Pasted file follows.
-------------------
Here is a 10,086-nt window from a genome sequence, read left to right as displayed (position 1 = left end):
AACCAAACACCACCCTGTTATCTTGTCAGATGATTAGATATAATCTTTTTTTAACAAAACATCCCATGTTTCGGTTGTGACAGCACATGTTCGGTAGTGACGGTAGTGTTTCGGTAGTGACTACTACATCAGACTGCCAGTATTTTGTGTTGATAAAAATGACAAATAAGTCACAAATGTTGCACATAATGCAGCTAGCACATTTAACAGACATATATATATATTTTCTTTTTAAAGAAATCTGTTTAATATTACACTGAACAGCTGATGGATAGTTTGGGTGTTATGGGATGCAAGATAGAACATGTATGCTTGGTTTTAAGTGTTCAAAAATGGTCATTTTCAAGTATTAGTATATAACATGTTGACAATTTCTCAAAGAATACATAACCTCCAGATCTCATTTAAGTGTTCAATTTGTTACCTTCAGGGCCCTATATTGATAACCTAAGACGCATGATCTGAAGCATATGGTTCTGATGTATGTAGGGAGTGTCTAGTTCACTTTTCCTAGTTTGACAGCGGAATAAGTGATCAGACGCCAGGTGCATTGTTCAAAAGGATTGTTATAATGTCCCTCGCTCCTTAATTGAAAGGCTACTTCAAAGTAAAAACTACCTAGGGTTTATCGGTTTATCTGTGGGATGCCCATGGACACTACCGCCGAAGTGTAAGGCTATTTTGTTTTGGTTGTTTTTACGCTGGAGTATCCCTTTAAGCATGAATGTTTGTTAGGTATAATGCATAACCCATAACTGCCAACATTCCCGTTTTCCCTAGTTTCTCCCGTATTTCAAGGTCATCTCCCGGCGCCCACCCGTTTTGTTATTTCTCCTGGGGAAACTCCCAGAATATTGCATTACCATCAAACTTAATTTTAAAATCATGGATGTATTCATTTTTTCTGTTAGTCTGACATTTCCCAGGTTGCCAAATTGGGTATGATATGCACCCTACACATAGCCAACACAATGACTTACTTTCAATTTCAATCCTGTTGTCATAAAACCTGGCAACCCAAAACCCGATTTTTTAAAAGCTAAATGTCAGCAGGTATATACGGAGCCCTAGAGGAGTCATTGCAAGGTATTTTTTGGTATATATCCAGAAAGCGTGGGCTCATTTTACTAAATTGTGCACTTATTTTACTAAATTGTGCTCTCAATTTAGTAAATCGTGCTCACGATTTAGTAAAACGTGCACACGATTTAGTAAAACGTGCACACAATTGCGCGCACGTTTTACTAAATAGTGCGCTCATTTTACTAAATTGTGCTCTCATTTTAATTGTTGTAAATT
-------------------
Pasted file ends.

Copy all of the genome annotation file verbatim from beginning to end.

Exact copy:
Here is a 10,086-nt window from a genome sequence, read left to right as displayed (position 1 = left end):
AACCAAACACCACCCTGTTATCTTGTCAGATGATTAGATATAATCTTTTTTTAACAAAACATCCCATGTTTCGGTTGTGACAGCACATGTTCGGTAGTGACGGTAGTGTTTCGGTAGTGACTACTACATCAGACTGCCAGTATTTTGTGTTGATAAAAATGACAAATAAGTCACAAATGTTGCACATAATGCAGCTAGCACATTTAACAGACATATATATATATTTTCTTTTTAAAGAAATCTGTTTAATATTACACTGAACAGCTGATGGATAGTTTGGGTGTTATGGGATGCAAGATAGAACATGTATGCTTGGTTTTAAGTGTTCAAAAATGGTCATTTTCAAGTATTAGTATATAACATGTTGACAATTTCTCAAAGAATACATAACCTCCAGATCTCATTTAAGTGTTCAATTTGTTACCTTCAGGGCCCTATATTGATAACCTAAGACGCATGATCTGAAGCATATGGTTCTGATGTATGTAGGGAGTGTCTAGTTCACTTTTCCTAGTTTGACAGCGGAATAAGTGATCAGACGCCAGGTGCATTGTTCAAAAGGATTGTTATAATGTCCCTCGCTCCTTAATTGAAAGGCTACTTCAAAGTAAAAACTACCTAGGGTTTATCGGTTTATCTGTGGGATGCCCATGGACACTACCGCCGAAGTGTAAGGCTATTTTGTTTTGGTTGTTTTTACGCTGGAGTATCCCTTTAAGCATGAATGTTTGTTAGGTATAATGCATAACCCATAACTGCCAACATTCCCGTTTTCCCTAGTTTCTCCCGTATTTCAAGGTCATCTCCCGGCGCCCACCCGTTTTGTTATTTCTCCTGGGGAAACTCCCAGAATATTGCATTACCATCAAACTTAATTTTAAAATCATGGATGTATTCATTTTTTCTGTTAGTCTGACATTTCCCAGGTTGCCAAATTGGGTATGATATGCACCCTACACATAGCCAACACAATGACTTACTTTCAATTTCAATCCTGTTGTCATAAAACCTGGCAACCCAAAACCCGATTTTTTAAAAGCTAAATGTCAGCAGGTATATACGGAGCCCTAGAGGAGTCATTGCAAGGTATTTTTTGGTATATATCCAGAAAGCGTGGGCTCATTTTACTAAATTGTGCACTTATTTTACTAAATTGTGCTCTCAATTTAGTAAATCGTGCTCACGATTTAGTAAAACGTGCACACGATTTAGTAAAACGTGCACACAATTGCGCGCACGTTTTACTAAATAGTGCGCTCATTTTACTAAATTGTGCTCTCATTTTAATTGTTGTAAATT